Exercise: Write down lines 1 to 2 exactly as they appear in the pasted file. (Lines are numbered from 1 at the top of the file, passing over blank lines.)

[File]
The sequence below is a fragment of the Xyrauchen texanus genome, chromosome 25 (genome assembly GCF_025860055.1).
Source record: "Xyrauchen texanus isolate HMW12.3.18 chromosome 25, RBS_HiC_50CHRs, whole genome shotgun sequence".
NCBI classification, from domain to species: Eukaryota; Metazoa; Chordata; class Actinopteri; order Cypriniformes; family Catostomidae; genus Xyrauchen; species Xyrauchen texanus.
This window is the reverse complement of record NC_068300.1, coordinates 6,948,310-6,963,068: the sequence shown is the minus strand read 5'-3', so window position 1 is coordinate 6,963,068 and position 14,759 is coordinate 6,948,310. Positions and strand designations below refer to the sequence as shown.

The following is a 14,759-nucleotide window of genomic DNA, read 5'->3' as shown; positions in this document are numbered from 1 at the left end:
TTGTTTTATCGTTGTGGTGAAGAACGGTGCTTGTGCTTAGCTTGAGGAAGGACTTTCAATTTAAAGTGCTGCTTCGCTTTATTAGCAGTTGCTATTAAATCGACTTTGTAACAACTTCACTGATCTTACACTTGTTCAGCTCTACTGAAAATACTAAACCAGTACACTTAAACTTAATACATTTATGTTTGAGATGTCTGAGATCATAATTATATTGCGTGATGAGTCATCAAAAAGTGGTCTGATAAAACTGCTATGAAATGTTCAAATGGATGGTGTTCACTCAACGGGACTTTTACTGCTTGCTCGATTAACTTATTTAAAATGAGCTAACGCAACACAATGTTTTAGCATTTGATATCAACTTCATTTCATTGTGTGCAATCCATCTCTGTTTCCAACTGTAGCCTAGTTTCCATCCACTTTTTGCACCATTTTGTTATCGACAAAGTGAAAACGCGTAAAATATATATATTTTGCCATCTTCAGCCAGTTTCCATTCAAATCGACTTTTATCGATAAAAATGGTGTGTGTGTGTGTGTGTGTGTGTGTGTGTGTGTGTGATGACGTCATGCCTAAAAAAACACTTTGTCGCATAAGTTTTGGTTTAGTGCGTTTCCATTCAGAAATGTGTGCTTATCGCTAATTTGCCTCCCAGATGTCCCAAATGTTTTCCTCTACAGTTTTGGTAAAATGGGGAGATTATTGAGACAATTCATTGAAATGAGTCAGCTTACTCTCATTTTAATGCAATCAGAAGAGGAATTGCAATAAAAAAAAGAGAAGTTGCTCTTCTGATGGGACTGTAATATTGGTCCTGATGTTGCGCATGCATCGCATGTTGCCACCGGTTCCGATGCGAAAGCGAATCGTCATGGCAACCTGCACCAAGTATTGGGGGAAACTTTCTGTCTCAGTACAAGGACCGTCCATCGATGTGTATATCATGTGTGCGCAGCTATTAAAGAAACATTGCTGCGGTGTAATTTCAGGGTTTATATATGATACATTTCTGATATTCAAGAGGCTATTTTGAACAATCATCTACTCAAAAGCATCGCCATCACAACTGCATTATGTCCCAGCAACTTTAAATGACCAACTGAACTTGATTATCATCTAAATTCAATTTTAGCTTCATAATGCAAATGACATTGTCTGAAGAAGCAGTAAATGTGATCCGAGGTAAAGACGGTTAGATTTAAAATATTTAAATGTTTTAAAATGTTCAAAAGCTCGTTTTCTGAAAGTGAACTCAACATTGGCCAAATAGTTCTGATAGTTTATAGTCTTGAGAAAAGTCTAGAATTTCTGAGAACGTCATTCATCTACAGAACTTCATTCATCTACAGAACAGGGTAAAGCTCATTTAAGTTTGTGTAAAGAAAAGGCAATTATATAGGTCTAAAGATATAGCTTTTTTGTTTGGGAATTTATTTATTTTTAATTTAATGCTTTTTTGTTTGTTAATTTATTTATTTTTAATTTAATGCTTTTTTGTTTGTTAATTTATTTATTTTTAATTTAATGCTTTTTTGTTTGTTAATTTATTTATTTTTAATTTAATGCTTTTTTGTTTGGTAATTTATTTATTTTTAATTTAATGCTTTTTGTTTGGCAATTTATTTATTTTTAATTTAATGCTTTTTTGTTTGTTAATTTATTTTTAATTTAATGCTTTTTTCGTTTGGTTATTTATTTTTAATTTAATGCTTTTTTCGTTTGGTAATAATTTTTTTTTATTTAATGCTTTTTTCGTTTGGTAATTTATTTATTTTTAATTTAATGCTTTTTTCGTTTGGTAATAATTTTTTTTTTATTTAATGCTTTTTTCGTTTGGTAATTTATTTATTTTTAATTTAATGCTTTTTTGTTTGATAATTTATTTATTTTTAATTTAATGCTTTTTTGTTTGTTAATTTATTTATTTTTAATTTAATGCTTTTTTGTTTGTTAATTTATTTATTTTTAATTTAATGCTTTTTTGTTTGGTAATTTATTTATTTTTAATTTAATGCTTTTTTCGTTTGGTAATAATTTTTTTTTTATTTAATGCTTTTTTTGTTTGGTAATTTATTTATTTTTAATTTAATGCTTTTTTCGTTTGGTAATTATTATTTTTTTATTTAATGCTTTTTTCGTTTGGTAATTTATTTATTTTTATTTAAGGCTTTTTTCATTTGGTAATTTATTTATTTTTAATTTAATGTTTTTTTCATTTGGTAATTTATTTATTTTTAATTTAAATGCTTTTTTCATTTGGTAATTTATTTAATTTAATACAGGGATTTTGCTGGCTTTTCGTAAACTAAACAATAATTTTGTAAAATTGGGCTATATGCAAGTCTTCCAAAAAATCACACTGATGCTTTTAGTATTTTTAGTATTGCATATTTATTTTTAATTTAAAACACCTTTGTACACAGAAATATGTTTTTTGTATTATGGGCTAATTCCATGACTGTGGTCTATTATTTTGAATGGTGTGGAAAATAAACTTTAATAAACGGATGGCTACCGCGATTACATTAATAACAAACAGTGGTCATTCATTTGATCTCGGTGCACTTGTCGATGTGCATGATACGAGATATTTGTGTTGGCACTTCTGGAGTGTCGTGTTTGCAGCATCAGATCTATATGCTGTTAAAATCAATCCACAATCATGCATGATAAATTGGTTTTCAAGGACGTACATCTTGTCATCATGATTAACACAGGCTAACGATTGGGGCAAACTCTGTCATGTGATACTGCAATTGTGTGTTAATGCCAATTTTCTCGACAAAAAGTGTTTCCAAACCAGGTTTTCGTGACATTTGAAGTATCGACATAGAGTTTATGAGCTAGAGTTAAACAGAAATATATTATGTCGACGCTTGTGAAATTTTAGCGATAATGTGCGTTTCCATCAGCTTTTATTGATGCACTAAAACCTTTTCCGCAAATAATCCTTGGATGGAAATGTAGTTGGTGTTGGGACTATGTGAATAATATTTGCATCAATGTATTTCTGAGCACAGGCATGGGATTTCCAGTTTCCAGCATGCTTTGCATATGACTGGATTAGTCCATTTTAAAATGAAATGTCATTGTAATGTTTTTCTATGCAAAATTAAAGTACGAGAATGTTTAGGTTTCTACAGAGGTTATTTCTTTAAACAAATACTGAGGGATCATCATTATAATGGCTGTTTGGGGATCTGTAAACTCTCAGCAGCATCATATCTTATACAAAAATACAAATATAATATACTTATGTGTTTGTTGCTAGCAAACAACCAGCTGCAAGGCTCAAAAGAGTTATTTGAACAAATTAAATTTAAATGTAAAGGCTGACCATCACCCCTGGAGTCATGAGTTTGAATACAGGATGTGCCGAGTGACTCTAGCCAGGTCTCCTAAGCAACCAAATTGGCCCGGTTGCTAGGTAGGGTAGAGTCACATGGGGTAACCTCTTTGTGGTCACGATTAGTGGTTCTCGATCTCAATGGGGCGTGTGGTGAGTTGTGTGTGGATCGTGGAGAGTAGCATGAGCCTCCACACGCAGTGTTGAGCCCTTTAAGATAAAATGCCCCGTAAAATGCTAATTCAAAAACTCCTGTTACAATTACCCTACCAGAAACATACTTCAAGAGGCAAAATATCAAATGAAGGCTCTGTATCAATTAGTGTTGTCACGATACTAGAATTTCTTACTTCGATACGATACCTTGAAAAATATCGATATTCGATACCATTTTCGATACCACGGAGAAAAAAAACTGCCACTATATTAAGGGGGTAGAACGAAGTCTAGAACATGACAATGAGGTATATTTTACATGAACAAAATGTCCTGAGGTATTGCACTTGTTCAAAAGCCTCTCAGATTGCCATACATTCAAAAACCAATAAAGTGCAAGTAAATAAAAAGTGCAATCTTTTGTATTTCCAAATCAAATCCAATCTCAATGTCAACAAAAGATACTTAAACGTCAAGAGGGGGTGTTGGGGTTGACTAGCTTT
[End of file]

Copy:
The sequence below is a fragment of the Xyrauchen texanus genome, chromosome 25 (genome assembly GCF_025860055.1).
Source record: "Xyrauchen texanus isolate HMW12.3.18 chromosome 25, RBS_HiC_50CHRs, whole genome shotgun sequence".